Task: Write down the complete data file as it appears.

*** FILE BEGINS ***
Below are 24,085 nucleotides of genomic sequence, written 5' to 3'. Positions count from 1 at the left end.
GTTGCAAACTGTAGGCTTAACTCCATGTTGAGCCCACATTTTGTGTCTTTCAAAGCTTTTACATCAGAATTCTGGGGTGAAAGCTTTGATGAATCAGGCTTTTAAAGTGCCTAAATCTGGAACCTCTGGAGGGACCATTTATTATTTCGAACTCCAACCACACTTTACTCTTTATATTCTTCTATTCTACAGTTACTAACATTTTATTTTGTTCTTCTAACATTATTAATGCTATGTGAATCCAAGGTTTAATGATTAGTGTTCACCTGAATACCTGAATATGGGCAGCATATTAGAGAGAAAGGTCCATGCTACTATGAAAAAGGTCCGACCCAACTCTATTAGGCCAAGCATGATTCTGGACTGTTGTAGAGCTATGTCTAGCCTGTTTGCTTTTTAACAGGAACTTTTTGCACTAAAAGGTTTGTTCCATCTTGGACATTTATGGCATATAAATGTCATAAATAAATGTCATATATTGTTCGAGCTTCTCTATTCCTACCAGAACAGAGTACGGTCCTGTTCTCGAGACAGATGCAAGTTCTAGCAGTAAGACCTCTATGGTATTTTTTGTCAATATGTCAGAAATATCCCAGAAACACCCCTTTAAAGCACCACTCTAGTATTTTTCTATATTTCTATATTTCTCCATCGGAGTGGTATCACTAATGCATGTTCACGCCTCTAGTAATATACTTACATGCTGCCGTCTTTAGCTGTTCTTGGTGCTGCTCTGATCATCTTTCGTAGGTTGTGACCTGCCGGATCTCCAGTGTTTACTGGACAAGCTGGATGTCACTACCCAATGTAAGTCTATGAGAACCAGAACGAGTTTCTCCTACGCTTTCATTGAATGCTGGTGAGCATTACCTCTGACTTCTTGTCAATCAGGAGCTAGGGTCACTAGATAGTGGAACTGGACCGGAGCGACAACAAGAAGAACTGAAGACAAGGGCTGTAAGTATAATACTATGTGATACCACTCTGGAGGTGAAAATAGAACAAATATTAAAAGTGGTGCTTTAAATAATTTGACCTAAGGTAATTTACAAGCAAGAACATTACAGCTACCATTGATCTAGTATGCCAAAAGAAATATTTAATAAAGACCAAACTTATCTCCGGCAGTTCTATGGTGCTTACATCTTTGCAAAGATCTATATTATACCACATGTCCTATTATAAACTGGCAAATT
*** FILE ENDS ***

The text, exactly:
Below are 24,085 nucleotides of genomic sequence, written 5' to 3'. Positions count from 1 at the left end.
GTTGCAAACTGTAGGCTTAACTCCATGTTGAGCCCACATTTTGTGTCTTTCAAAGCTTTTACATCAGAATTCTGGGGTGAAAGCTTTGATGAATCAGGCTTTTAAAGTGCCTAAATCTGGAACCTCTGGAGGGACCATTTATTATTTCGAACTCCAACCACACTTTACTCTTTATATTCTTCTATTCTACAGTTACTAACATTTTATTTTGTTCTTCTAACATTATTAATGCTATGTGAATCCAAGGTTTAATGATTAGTGTTCACCTGAATACCTGAATATGGGCAGCATATTAGAGAGAAAGGTCCATGCTACTATGAAAAAGGTCCGACCCAACTCTATTAGGCCAAGCATGATTCTGGACTGTTGTAGAGCTATGTCTAGCCTGTTTGCTTTTTAACAGGAACTTTTTGCACTAAAAGGTTTGTTCCATCTTGGACATTTATGGCATATAAATGTCATAAATAAATGTCATATATTGTTCGAGCTTCTCTATTCCTACCAGAACAGAGTACGGTCCTGTTCTCGAGACAGATGCAAGTTCTAGCAGTAAGACCTCTATGGTATTTTTTGTCAATATGTCAGAAATATCCCAGAAACACCCCTTTAAAGCACCACTCTAGTATTTTTCTATATTTCTATATTTCTCCATCGGAGTGGTATCACTAATGCATGTTCACGCCTCTAGTAATATACTTACATGCTGCCGTCTTTAGCTGTTCTTGGTGCTGCTCTGATCATCTTTCGTAGGTTGTGACCTGCCGGATCTCCAGTGTTTACTGGACAAGCTGGATGTCACTACCCAATGTAAGTCTATGAGAACCAGAACGAGTTTCTCCTACGCTTTCATTGAATGCTGGTGAGCATTACCTCTGACTTCTTGTCAATCAGGAGCTAGGGTCACTAGATAGTGGAACTGGACCGGAGCGACAACAAGAAGAACTGAAGACAAGGGCTGTAAGTATAATACTATGTGATACCACTCTGGAGGTGAAAATAGAACAAATATTAAAAGTGGTGCTTTAAATAATTTGACCTAAGGTAATTTACAAGCAAGAACATTACAGCTACCATTGATCTAGTATGCCAAAAGAAATATTTAATAAAGACCAAACTTATCTCCGGCAGTTCTATGGTGCTTACATCTTTGCAAAGATCTATATTATACCACATGTCCTATTATAAACTGGCAAATT